On Monday, U.S. Attorney Gen. Jeff Sessions announced $25 million in additional federal funding for school security initiatives throughout the country.
The new funds come in the form of grants aimed at boosting security training and improving safety reporting technology under the Students, Teachers, and Officers Preventing (STOP) School Violence Act, which was signed into law in March, according to a report in The 74.
Sessions announced the initiative at Monday’s National Association of School Resource Officers’ conference in Reno, Nevada.
“We think that [this funding] can be very helpful,” Sessions said. “These grants will serve both safety and peace of mind.”
The STOP act has so far received mixed reviews–with support from those who see the law’s focus on technology as a means to protect schools, and opposition from those who want a stronger focus on guns and their role in school violence.
States look for answers
The federal government isn’t the only place to find resources for school safety. Across the country, several states have announced new school safety and security programs.
Last week, Pennsylvania became the latest state to pass legislation aimed at addressing–and funding–school safety.
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The state’s new budget includes $60 million in increased funding for school safety grants with a focus on increasing the presence of school and community safety personnel and upgrading building safety measures, reports Penn Live.
Pa. Senate President Pro Tempore Joe Scarnetti (R-Jefferson County) says the state wants to empower local communities to determine how best to use the funds:
“My colleagues are pleased that we’re addressing this at this point. It’s a program that will be utilized well with really local control. That’s what we really want to design this program for–local school districts making decisions about what they’d like to do for safety upgrades to their buildings.”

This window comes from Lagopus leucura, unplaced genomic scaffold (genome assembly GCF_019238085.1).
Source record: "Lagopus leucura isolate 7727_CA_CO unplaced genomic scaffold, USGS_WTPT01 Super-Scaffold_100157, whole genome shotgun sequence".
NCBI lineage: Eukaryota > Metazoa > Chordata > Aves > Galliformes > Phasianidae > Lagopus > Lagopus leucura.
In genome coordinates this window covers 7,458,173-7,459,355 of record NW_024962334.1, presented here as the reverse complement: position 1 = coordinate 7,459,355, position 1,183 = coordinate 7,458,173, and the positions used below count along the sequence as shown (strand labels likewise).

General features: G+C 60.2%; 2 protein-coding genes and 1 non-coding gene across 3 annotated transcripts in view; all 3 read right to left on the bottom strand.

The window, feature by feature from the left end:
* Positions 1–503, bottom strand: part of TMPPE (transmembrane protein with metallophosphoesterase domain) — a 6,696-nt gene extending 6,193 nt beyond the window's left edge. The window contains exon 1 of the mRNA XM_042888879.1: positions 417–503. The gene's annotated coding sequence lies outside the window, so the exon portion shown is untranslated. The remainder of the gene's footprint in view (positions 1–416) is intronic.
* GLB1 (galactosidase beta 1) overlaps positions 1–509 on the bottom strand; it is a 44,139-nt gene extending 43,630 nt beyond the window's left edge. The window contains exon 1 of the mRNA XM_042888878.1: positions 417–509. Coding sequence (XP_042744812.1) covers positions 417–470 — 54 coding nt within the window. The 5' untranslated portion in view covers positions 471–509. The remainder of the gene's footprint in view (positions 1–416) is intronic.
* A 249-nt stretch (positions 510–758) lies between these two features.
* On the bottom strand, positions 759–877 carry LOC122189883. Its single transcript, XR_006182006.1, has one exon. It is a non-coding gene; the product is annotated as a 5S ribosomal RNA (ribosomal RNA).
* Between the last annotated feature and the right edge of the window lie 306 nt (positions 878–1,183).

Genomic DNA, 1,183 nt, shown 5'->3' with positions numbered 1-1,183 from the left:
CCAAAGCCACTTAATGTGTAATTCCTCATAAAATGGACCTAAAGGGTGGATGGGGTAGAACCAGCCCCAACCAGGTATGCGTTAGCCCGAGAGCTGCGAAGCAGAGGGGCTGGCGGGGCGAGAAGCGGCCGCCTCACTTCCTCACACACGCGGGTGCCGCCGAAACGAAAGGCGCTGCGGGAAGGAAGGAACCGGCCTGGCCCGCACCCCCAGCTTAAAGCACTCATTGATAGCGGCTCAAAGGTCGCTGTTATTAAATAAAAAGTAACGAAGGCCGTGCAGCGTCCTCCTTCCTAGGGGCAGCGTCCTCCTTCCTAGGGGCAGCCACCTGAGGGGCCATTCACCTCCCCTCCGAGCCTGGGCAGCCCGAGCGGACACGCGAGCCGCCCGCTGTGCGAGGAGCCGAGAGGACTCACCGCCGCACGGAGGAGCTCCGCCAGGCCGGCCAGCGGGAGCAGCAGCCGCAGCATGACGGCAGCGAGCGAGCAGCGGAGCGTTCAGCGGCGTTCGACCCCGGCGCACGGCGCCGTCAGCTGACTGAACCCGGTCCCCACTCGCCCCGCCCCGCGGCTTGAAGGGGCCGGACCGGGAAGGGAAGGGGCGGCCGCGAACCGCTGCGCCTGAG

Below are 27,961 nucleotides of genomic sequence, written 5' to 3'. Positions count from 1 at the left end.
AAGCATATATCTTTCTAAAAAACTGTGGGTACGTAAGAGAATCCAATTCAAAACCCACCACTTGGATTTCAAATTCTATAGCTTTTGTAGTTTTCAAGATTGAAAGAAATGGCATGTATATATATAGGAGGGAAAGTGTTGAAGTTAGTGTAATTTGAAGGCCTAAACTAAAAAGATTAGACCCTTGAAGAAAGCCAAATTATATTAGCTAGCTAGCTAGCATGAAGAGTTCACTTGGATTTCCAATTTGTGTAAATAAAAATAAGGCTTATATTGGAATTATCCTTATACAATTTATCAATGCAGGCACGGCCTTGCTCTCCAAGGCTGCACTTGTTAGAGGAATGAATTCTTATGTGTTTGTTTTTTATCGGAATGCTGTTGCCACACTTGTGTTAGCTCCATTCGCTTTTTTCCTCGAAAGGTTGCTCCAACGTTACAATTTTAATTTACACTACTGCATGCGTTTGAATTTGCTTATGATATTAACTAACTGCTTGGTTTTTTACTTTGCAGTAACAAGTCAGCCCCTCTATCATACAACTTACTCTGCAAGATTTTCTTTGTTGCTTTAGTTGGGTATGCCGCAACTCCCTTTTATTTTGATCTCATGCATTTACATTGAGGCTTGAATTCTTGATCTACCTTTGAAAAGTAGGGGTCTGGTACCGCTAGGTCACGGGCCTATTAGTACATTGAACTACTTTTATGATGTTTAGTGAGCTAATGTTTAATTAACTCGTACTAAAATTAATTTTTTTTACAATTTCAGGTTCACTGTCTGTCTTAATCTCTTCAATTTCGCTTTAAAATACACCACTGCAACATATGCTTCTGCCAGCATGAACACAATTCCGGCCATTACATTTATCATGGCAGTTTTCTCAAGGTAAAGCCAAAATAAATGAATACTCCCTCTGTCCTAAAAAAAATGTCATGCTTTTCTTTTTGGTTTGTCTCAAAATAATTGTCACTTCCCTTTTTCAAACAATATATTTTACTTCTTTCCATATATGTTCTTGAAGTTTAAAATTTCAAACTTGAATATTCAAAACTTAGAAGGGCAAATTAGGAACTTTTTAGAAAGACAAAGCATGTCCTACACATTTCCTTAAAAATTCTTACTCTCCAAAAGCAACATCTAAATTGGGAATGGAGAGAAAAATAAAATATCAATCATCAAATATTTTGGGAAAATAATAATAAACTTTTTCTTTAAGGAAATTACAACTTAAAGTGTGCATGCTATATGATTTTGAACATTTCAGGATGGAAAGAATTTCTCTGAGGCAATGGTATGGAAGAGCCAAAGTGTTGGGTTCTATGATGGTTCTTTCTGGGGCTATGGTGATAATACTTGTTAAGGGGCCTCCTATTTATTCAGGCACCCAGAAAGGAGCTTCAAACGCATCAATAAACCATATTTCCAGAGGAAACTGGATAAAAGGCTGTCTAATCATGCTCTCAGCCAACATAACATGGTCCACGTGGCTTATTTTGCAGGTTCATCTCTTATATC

In the wake of the Parkland and Sante Fe shootings, Pennsylvania is just the latest state to shine a light on school safety.
Shortly after the Parkland attack, Florida Gov. Rick Scott signed a law that increased funding for school resource officers and school mental health programs.
Last month, after the deadly shooting at Santa Fe High School in Texas, Gov. Greg Abbott proposed nearly $120 million in federal and state grants to increase law enforcement presence, install new alarms, reduce the number of school entrances, increase the use of metal detectors in school buildings, and expand the school marshall program, which trains teachers and other staff to use guns as form of possible protection.
As of April 27, Reuters reports, U.S. states already have or will consider nearly 100 new bills to improve school safety–though not every proposal includes funding increases.
Many school districts will have to make important decisions this summer about how to improve school security.
While new technology, upgrades to brick and mortar school buildings, and other physical upgrades are important, many school safety experts caution that districts also need to focus on school climate, student voice, and social-emotional health.
As Dr. Nora Carr, chief of staff at Guilford County Public Schools in North Carolina recently said on the TrustED podcast:
“I just want to emphasize that the relationship between children and adults in the schoolhouse is really, really important. It doesn’t sound as reassuring perhaps as adding lots of new technology, and I’m for design that really makes a difference on school safety. I think those things are important. I’m not discounting those. But, ultimately if a student knows something or is concerned about something and tells a trusted adult, and then that gets to the right authorities, we’re very fortunate.”
There is no magic formula for preventing or ending school violence. And no amount of money will guarantee student safety. But as schools consider new security measures, they need to strike a balance between securing schools and ensuring that students and others feel safe, engaged, and empowered.
What’s the school safety funding picture look like in your state? How are you taking advantage of new security resources? Tell us in the comments.